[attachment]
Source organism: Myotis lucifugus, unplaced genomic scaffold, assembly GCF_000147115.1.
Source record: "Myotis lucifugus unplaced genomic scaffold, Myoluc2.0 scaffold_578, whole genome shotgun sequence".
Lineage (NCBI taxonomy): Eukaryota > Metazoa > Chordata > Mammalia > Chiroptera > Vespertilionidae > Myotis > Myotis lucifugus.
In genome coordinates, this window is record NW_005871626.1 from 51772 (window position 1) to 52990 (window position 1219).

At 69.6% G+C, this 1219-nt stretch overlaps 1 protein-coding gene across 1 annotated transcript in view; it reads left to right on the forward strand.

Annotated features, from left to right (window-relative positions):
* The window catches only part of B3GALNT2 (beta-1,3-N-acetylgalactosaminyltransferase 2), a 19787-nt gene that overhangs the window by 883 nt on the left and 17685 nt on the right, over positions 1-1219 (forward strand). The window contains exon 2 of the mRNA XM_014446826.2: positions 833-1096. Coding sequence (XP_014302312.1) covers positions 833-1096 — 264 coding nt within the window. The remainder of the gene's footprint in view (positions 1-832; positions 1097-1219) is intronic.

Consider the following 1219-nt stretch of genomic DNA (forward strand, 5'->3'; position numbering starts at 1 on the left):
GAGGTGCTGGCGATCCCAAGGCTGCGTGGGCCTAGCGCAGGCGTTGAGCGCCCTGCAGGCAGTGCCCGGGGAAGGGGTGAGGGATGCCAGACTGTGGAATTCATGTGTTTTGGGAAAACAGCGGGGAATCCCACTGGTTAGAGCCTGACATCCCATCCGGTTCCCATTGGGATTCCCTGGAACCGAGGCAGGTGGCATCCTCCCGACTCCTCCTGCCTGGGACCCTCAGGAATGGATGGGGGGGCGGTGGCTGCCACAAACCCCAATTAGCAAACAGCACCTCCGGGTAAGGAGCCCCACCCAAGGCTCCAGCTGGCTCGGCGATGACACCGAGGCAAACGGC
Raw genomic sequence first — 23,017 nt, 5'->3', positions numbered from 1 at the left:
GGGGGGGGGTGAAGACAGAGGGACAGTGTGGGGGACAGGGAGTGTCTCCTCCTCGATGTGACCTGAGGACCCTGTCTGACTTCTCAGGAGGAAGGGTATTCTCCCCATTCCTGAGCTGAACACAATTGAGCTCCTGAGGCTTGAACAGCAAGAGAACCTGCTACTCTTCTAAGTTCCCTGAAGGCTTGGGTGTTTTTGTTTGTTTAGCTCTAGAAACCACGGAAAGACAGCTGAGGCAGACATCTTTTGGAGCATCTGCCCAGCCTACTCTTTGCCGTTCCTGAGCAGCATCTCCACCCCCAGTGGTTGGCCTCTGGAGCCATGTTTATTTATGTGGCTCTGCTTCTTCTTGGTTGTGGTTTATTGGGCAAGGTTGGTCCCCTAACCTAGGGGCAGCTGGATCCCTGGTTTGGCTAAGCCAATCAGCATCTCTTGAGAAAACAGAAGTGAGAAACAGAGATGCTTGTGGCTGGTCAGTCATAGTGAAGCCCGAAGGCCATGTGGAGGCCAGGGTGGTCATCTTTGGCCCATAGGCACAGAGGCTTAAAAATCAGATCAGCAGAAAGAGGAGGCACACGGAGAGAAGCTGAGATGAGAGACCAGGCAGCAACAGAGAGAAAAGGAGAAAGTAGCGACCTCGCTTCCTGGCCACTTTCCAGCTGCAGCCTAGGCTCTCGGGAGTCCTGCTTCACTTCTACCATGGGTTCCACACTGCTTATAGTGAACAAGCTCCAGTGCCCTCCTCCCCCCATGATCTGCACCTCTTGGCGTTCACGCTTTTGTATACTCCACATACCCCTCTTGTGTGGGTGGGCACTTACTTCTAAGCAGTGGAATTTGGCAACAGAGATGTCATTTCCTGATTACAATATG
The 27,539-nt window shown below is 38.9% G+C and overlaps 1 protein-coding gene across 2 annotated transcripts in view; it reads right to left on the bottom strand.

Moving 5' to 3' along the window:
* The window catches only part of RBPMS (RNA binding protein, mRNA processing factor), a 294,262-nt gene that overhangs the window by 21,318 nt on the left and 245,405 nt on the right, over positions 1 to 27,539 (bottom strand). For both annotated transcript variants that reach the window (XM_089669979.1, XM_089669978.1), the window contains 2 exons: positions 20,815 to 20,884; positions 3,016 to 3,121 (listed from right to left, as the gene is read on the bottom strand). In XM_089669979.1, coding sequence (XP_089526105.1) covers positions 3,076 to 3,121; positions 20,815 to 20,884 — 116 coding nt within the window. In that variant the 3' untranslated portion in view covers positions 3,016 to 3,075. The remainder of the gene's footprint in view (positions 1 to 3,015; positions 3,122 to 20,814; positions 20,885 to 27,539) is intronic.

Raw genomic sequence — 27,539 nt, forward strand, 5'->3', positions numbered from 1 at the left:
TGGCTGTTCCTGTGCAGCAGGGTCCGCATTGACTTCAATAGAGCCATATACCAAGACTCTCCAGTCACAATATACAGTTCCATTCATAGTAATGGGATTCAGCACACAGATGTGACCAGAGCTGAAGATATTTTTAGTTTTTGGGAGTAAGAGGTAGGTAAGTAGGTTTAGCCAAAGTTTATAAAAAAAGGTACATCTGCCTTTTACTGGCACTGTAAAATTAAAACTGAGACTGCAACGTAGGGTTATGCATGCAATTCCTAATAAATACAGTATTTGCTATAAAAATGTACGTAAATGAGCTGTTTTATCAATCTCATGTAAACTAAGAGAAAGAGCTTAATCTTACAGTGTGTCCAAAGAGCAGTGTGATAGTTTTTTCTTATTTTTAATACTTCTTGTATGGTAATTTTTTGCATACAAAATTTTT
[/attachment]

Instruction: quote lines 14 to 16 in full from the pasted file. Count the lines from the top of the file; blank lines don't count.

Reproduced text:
* The window catches only part of RBPMS (RNA binding protein, mRNA processing factor), a 294,262-nt gene that overhangs the window by 21,318 nt on the left and 245,405 nt on the right, over positions 1 to 27,539 (bottom strand). For both annotated transcript variants that reach the window (XM_089669979.1, XM_089669978.1), the window contains 2 exons: positions 20,815 to 20,884; positions 3,016 to 3,121 (listed from right to left, as the gene is read on the bottom strand). In XM_089669979.1, coding sequence (XP_089526105.1) covers positions 3,076 to 3,121; positions 20,815 to 20,884 — 116 coding nt within the window. In that variant the 3' untranslated portion in view covers positions 3,016 to 3,075. The remainder of the gene's footprint in view (positions 1 to 3,015; positions 3,122 to 20,814; positions 20,885 to 27,539) is intronic.

Raw genomic sequence — 27,539 nt, forward strand, 5'->3', positions numbered from 1 at the left:
TGGCTGTTCCTGTGCAGCAGGGTCCGCATTGACTTCAATAGAGCCATATACCAAGACTCTCCAGTCACAATATACAGTTCCATTCATAGTAATGGGATTCAGCACACAGATGTGACCAGAGCTGAAGATATTTTTAGTTTTTGGGAGTAAGAGGTAGGTAAGTAGGTTTAGCCAAAGTTTATAAAAAAAGGTACATCTGCCTTTTACTGGCACTGTAAAATTAAAACTGAGACTGCAACGTAGGGTTATGCATGCAATTCCTAATAAATACAGTATTTGCTATAAAAATGTACGTAAATGAGCTGTTTTATCAATCTCATGTAAACTAAGAGAAAGAGCTTAATCTTACAGTGTGTCCAAAGAGCAGTGTGATAGTTTTTTCTTATTTTTAATACTTCTTGTATGGTAATTTTTTGCATACAAAATTTTT